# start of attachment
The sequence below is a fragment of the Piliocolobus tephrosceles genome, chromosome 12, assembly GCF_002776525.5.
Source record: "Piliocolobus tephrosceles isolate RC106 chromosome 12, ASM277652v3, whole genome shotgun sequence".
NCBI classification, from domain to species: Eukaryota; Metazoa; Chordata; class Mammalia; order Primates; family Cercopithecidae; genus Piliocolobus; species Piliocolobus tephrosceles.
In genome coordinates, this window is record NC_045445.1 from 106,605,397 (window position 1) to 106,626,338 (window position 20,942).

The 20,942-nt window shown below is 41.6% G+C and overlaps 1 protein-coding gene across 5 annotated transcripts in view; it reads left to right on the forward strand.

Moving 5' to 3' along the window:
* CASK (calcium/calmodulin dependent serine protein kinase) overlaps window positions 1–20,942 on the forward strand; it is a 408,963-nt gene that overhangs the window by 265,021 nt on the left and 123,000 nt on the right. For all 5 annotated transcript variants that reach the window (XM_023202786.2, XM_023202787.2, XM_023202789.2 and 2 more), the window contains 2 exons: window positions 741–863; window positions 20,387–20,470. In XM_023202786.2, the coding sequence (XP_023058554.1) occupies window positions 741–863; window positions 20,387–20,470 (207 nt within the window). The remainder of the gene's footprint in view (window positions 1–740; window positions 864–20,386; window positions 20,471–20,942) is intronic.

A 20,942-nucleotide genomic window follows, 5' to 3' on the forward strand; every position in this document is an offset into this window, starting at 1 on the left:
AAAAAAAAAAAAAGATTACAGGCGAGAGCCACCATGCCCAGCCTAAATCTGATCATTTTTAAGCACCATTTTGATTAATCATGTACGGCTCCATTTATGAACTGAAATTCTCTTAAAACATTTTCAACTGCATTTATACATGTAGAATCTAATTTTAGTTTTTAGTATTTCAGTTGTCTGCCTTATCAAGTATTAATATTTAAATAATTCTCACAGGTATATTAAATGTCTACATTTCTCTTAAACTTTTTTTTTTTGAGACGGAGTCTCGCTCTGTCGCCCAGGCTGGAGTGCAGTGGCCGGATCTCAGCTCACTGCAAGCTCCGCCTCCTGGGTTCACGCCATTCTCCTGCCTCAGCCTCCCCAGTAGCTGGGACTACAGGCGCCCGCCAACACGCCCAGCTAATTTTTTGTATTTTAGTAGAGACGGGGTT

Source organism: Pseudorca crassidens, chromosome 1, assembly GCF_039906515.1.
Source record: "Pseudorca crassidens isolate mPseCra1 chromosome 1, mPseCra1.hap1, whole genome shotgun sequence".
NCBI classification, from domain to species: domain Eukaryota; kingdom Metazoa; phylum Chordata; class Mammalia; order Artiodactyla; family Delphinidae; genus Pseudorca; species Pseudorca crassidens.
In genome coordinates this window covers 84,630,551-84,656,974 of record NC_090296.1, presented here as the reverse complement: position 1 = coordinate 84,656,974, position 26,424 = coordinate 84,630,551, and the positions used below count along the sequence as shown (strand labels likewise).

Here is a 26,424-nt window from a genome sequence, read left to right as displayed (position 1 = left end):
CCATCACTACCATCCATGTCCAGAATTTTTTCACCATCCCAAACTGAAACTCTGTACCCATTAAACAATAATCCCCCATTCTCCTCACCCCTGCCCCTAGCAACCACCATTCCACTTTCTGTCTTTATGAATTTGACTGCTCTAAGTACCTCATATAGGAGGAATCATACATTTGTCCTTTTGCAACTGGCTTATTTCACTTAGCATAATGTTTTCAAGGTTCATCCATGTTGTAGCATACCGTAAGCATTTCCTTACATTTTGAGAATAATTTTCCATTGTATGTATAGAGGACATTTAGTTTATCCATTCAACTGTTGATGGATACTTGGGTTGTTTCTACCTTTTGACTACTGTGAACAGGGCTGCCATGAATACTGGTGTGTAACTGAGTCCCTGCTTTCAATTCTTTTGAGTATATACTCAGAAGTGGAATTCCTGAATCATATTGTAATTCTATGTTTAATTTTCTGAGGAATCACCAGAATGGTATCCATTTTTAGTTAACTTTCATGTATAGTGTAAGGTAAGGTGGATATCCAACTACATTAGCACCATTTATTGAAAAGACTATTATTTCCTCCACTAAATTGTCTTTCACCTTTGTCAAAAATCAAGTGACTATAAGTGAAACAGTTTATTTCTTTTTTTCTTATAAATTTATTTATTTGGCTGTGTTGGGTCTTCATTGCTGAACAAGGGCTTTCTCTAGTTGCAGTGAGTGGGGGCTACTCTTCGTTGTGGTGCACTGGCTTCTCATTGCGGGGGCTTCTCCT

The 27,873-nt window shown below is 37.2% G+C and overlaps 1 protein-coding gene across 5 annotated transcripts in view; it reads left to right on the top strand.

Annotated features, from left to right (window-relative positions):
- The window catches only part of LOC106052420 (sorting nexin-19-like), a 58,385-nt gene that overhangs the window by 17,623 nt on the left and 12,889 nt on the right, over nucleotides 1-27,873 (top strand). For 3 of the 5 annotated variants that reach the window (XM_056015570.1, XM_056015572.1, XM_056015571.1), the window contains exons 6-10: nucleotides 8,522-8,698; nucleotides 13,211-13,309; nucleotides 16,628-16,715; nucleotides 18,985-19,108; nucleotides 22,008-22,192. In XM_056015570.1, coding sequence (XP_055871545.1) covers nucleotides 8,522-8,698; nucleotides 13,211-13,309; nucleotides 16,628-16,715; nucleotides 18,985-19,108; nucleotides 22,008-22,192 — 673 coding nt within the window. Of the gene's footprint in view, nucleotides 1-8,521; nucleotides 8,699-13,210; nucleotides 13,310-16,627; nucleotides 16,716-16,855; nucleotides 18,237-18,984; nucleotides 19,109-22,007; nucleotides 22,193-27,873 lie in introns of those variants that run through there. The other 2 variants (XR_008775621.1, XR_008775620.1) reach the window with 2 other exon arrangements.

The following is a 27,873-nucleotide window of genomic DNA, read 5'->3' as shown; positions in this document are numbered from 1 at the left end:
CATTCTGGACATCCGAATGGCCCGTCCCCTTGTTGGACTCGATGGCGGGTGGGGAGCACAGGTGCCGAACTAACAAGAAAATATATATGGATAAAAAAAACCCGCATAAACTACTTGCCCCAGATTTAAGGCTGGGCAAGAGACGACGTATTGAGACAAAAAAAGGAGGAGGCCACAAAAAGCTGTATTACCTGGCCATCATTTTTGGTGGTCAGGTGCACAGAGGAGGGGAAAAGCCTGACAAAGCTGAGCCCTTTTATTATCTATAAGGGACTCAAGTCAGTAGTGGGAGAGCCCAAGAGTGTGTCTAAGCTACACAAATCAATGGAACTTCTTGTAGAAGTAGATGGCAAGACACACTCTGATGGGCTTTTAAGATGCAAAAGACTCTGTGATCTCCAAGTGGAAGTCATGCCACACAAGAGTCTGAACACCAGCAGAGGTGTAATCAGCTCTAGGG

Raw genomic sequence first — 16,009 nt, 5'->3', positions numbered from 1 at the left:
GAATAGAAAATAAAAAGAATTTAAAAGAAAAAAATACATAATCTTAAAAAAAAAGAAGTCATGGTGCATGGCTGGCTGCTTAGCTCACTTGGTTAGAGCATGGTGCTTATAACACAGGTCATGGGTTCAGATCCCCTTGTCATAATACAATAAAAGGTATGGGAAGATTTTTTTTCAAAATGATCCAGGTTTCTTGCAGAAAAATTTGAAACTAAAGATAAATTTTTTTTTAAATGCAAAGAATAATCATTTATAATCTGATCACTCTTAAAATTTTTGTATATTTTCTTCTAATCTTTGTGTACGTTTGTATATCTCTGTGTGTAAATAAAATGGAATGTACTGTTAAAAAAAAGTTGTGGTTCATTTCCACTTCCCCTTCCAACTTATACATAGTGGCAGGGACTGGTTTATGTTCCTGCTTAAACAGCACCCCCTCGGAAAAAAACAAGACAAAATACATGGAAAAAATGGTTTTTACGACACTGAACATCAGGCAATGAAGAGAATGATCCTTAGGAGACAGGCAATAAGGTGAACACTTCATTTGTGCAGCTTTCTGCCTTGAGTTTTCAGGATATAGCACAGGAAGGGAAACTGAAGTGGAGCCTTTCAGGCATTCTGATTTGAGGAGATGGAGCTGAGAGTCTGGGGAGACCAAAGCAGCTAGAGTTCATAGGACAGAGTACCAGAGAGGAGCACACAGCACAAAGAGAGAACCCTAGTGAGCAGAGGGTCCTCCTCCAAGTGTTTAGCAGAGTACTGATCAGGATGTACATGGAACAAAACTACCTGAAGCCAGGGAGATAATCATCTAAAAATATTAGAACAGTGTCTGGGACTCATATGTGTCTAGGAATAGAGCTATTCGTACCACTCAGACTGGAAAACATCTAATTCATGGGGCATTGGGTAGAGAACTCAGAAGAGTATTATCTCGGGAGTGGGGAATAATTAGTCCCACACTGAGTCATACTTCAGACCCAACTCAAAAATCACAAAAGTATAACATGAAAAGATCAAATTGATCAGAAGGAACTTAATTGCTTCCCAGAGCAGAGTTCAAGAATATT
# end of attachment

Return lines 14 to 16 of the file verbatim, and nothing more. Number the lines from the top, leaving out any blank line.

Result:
Here is a 26,424-nt window from a genome sequence, read left to right as displayed (position 1 = left end):
CCATCACTACCATCCATGTCCAGAATTTTTTCACCATCCCAAACTGAAACTCTGTACCCATTAAACAATAATCCCCCATTCTCCTCACCCCTGCCCCTAGCAACCACCATTCCACTTTCTGTCTTTATGAATTTGACTGCTCTAAGTACCTCATATAGGAGGAATCATACATTTGTCCTTTTGCAACTGGCTTATTTCACTTAGCATAATGTTTTCAAGGTTCATCCATGTTGTAGCATACCGTAAGCATTTCCTTACATTTTGAGAATAATTTTCCATTGTATGTATAGAGGACATTTAGTTTATCCATTCAACTGTTGATGGATACTTGGGTTGTTTCTACCTTTTGACTACTGTGAACAGGGCTGCCATGAATACTGGTGTGTAACTGAGTCCCTGCTTTCAATTCTTTTGAGTATATACTCAGAAGTGGAATTCCTGAATCATATTGTAATTCTATGTTTAATTTTCTGAGGAATCACCAGAATGGTATCCATTTTTAGTTAACTTTCATGTATAGTGTAAGGTAAGGTGGATATCCAACTACATTAGCACCATTTATTGAAAAGACTATTATTTCCTCCACTAAATTGTCTTTCACCTTTGTCAAAAATCAAGTGACTATAAGTGAAACAGTTTATTTCTTTTTTTCTTATAAATTTATTTATTTGGCTGTGTTGGGTCTTCATTGCTGAACAAGGGCTTTCTCTAGTTGCAGTGAGTGGGGGCTACTCTTCGTTGTGGTGCACTGGCTTCTCATTGCGGGGGCTTCTCCT

The 27,873-nt window shown below is 37.2% G+C and overlaps 1 protein-coding gene across 5 annotated transcripts in view; it reads left to right on the top strand.